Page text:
Ireland has lost by this fratricidal strife morally as well as materially, and the tragedy is that the loss has yet to be fully accounted, and that it comes upon a nation that has just secured its freedom after a struggle of centuries and at a time when we need all the wealth and work we can secure for national reconstruction.

It is now a matter of doubt whether Galway race meeting can be held this year, as those interested are not keen on courting a failure that would lower the prestige that Ballybrit has won.

Wait goes on for light

The proposed scheme for electric lighting of the town of Athenry has been temporarily postponed owing to the present condition of the country. The proposed capital was to be £3,000, £2,100 of which was to be subscribed by seven directors, while the rest was to be got from shareholders. It is expected that the project will be re-mooted as soon as opportunity offers.

For more, read this week’s Connacht Tribune.

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Galway in Days Gone By

Galway In Days Gone By

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Taking it all in at the Galway Races in 1964.

1922

Economic war

The Irish Minister for Local Government has issued letter to each parish priest and public representative calling attention to the fact that the operators of the irregulars assume more and more distinctly the character of war upon the economic life of the Irish people. Bridges are being broken and roads obstructed all over the country.

In many places the railways have been cut and traffic interrupted. Within the last few days sections of the canals have been drained off. Mr. Cosgrove says that these acts do not prevent the progress of National troops, do not even seriously impede the transport of military supplies.

They are effective only against the civilian population, preventing the proper distribution of flour, foodstuffs, causing generally great hardship and, in some cases, actual starvation; hindering the dispatch of livestock and farm produce into the customary markets and inflicting losses on the agricultural community.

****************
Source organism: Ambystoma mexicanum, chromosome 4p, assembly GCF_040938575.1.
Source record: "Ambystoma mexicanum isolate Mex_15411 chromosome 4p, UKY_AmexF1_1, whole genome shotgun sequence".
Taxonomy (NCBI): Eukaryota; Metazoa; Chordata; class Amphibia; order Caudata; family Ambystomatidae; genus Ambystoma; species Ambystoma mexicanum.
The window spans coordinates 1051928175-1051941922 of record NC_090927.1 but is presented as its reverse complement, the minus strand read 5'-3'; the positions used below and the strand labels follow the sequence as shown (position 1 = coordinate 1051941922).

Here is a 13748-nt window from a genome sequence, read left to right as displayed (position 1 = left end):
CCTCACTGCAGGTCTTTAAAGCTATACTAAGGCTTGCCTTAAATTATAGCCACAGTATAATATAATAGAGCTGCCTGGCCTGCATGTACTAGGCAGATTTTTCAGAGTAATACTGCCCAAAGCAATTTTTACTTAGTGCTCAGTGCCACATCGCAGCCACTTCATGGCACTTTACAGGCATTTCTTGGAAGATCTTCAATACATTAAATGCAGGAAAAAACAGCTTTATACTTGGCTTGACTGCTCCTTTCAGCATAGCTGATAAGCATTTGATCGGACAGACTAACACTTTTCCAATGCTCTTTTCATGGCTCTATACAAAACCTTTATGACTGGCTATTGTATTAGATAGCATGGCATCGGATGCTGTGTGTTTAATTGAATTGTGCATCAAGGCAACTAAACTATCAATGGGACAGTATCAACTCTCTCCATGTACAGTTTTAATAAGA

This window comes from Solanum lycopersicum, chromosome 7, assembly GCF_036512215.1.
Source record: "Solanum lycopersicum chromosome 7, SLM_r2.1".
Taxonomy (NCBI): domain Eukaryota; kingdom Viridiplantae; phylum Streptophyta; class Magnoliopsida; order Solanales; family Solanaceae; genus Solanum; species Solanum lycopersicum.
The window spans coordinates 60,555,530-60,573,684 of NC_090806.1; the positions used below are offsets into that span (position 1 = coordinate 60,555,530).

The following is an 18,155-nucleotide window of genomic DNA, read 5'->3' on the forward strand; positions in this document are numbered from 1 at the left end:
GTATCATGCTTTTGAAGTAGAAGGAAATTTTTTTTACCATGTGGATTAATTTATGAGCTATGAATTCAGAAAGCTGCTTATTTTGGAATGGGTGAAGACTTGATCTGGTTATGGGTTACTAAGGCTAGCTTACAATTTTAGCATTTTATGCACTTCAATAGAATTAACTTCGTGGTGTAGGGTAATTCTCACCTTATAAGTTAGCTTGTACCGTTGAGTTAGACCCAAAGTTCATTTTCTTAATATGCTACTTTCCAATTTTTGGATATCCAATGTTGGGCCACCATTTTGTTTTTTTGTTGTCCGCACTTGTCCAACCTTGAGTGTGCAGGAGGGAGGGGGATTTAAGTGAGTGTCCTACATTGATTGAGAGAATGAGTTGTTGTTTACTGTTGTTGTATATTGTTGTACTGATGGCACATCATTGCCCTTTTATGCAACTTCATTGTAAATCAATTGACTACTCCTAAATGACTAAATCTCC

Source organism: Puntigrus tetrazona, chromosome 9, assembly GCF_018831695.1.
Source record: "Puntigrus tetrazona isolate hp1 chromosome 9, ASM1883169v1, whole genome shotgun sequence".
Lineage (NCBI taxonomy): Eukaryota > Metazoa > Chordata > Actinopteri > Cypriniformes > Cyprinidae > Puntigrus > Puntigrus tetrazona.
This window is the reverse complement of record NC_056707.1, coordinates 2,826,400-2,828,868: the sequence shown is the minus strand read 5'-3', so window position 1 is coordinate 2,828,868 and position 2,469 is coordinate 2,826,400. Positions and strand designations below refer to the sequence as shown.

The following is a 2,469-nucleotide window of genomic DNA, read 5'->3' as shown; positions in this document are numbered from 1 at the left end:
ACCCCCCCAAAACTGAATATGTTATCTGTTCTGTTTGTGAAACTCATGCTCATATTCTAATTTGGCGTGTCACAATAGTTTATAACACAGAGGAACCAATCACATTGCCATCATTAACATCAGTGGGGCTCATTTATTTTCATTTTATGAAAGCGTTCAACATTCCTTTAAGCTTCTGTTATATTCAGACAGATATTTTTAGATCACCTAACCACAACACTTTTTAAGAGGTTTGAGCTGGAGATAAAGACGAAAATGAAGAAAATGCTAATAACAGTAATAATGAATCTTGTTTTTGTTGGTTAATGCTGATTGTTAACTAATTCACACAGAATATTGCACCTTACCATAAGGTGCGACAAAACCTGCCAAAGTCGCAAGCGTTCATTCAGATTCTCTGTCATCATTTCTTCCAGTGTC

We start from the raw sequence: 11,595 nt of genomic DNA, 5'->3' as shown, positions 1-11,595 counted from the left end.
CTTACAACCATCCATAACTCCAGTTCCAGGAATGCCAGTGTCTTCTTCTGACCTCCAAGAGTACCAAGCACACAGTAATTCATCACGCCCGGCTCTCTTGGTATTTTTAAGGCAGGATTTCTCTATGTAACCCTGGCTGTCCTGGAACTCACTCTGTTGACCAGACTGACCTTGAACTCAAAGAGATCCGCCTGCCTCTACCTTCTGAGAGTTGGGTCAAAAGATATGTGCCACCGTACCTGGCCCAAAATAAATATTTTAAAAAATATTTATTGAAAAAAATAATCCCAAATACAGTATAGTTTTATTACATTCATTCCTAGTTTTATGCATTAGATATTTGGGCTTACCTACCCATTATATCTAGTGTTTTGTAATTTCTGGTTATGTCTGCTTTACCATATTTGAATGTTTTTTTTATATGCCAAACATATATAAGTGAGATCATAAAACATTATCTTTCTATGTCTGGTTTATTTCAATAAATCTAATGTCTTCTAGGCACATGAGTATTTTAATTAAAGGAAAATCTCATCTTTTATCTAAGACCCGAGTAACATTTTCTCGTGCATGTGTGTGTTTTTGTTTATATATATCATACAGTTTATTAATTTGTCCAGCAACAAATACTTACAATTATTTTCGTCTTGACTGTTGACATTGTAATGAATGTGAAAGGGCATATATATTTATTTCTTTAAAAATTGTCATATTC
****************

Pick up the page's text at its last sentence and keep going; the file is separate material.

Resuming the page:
The Minister goes on to point out the unemployment stagnation, and cumulative distress that must follow such acts, and declares that the economic weapon is being used to force the people to reject the Treaty and enter upon a hopeless and unnecessary war with England.

Gaelic revival 

If Ireland be wise, and her sons do not throw her back into a whirl of chaos and anarchy and lay her once more an easy prey to conquest, the Gaelic revival is assured within the lifetime of the present generation.

Our children will soon be using their own tongue as the medium of learning the arts and sciences: though it will be disclosed to them the knowledge of other peoples and lands, and of the things that concern their own.

Our Gaelic contribution on page two this week is an inspiring study. Apart from the material aspect that 560 teachers studying at local centres have in small measure compensated for the loss of the races, the fact has emerged that Galway can become the greatest centre of Gaelic culture in Ireland.

The ceilidhthe and scoraidheachta held at various centres have been the wonder and delight of our visitors, some of whom have come from the Capital of the “Black North” to learn their mother tongue at its fountain head.

For more, read this week’s Connacht Tribune.

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Or purchase the Digital Edition for PC, Mac or Laptop from Pagesuite  HERE.

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The Connacht Tribune Live app is the home of everything that is happening in Galway City and county. It’s completely FREE and features all the latest news, sport and information on what’s on in your area. Click HERE to download it for iPhone and iPad from Apple’s App Store, or HERE to get the Android Version from Google Play.